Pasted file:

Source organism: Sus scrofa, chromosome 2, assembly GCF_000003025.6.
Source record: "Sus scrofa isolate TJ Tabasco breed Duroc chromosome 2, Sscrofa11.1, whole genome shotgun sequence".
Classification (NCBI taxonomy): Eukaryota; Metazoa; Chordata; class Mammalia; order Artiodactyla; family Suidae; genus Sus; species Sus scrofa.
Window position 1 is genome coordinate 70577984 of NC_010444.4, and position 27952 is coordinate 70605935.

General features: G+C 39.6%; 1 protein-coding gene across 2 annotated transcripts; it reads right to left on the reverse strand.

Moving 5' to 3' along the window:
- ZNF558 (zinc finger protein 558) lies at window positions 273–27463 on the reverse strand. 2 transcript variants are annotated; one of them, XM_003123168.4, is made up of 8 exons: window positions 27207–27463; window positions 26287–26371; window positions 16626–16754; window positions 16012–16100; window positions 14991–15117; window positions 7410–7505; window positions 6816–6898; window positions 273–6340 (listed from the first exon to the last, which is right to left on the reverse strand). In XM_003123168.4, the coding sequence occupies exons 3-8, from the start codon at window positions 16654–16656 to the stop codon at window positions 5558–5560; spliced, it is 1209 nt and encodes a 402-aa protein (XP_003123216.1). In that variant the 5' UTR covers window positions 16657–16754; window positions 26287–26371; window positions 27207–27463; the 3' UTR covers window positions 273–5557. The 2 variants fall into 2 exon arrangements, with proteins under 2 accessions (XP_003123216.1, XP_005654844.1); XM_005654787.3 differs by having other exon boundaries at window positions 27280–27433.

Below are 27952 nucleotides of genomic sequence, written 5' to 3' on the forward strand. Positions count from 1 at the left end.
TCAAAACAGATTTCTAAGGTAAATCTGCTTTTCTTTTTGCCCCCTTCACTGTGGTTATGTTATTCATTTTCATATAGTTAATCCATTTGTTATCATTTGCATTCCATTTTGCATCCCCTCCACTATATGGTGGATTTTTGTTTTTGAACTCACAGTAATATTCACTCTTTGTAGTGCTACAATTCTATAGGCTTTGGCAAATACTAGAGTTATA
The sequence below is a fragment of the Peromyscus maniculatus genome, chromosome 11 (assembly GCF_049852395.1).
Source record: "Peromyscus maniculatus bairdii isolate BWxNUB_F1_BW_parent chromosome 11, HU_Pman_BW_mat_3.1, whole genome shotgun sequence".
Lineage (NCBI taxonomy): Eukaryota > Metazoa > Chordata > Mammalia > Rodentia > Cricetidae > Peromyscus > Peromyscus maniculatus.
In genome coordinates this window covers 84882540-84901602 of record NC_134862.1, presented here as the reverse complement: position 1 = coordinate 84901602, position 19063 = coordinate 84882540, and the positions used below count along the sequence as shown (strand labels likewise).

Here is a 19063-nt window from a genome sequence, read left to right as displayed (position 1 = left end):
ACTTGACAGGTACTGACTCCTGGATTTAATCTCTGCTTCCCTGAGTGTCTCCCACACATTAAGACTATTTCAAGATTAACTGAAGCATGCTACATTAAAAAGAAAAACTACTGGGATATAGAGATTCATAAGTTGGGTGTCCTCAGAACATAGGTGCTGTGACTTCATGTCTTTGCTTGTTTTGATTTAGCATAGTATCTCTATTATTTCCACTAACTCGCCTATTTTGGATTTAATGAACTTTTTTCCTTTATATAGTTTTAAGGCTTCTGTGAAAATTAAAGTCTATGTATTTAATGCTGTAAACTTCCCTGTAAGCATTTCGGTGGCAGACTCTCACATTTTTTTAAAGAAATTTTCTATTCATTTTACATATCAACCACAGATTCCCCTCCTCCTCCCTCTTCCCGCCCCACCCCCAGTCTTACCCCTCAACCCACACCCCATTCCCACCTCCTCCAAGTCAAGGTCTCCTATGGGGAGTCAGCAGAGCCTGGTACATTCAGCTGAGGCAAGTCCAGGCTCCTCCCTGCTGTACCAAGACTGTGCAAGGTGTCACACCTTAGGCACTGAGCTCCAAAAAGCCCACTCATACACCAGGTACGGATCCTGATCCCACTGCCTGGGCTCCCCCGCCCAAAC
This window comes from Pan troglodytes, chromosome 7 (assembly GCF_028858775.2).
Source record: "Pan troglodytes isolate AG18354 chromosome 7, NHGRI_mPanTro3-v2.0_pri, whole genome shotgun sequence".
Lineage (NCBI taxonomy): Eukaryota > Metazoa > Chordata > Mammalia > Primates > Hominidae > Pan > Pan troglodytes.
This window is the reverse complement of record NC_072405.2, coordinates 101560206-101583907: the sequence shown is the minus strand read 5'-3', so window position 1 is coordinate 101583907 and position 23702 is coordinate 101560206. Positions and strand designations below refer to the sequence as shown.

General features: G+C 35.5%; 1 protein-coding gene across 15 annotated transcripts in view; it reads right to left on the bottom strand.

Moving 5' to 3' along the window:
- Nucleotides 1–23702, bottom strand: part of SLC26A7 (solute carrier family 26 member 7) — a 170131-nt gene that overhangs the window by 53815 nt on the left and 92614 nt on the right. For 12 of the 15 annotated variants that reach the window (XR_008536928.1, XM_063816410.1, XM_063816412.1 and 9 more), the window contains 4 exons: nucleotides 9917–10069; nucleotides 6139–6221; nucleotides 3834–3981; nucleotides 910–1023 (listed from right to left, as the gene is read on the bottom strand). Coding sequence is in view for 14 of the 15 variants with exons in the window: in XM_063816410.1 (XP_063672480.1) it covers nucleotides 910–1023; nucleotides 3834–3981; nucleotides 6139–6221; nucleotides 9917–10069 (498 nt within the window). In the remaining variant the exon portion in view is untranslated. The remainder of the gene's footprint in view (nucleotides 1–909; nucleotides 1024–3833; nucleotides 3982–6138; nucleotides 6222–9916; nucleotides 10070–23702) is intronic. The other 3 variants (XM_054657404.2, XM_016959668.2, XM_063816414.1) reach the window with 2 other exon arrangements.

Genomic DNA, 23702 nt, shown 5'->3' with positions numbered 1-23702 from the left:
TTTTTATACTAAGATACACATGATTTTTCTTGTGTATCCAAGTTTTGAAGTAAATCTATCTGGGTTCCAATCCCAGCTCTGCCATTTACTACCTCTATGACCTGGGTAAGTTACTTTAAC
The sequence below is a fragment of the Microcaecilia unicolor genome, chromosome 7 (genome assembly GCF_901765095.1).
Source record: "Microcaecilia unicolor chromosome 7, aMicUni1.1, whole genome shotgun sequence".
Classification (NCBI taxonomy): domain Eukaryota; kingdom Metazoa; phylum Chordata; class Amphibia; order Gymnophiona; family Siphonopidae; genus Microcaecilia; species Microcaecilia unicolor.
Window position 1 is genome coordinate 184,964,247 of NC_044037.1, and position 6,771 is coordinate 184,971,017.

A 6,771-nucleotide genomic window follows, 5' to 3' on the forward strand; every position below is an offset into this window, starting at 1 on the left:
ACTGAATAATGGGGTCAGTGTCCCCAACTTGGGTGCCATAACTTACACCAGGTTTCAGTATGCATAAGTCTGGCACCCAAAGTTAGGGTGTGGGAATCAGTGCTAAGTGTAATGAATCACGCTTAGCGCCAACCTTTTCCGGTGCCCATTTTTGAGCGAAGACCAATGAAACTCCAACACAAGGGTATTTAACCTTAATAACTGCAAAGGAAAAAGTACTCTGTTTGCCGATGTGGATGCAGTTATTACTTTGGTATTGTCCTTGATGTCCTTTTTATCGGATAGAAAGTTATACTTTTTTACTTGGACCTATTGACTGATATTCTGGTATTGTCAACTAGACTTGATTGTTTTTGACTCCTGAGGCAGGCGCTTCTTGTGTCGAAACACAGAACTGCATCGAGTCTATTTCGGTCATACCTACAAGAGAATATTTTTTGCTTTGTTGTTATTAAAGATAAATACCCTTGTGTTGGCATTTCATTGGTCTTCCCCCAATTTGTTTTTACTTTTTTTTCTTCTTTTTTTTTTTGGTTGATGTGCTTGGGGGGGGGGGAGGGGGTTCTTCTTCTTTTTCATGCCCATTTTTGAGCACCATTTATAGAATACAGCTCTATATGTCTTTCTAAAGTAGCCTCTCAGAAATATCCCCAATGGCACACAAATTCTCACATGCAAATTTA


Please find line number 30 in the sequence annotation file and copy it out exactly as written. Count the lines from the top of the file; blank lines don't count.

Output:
ACTGAATAATGGGGTCAGTGTCCCCAACTTGGGTGCCATAACTTACACCAGGTTTCAGTATGCATAAGTCTGGCACCCAAAGTTAGGGTGTGGGAATCAGTGCTAAGTGTAATGAATCACGCTTAGCGCCAACCTTTTCCGGTGCCCATTTTTGAGCGAAGACCAATGAAACTCCAACACAAGGGTATTTAACCTTAATAACTGCAAAGGAAAAAGTACTCTGTTTGCCGATGTGGATGCAGTTATTACTTTGGTATTGTCCTTGATGTCCTTTTTATCGGATAGAAAGTTATACTTTTTTACTTGGACCTATTGACTGATATTCTGGTATTGTCAACTAGACTTGATTGTTTTTGACTCCTGAGGCAGGCGCTTCTTGTGTCGAAACACAGAACTGCATCGAGTCTATTTCGGTCATACCTACAAGAGAATATTTTTTGCTTTGTTGTTATTAAAGATAAATACCCTTGTGTTGGCATTTCATTGGTCTTCCCCCAATTTGTTTTTACTTTTTTTTCTTCTTTTTTTTTTTGGTTGATGTGCTTGGGGGGGGGGGAGGGGGTTCTTCTTCTTTTTCATGCCCATTTTTGAGCACCATTTATAGAATACAGCTCTATATGTCTTTCTAAAGTAGCCTCTCAGAAATATCCCCAATGGCACACAAATTCTCACATGCAAATTTA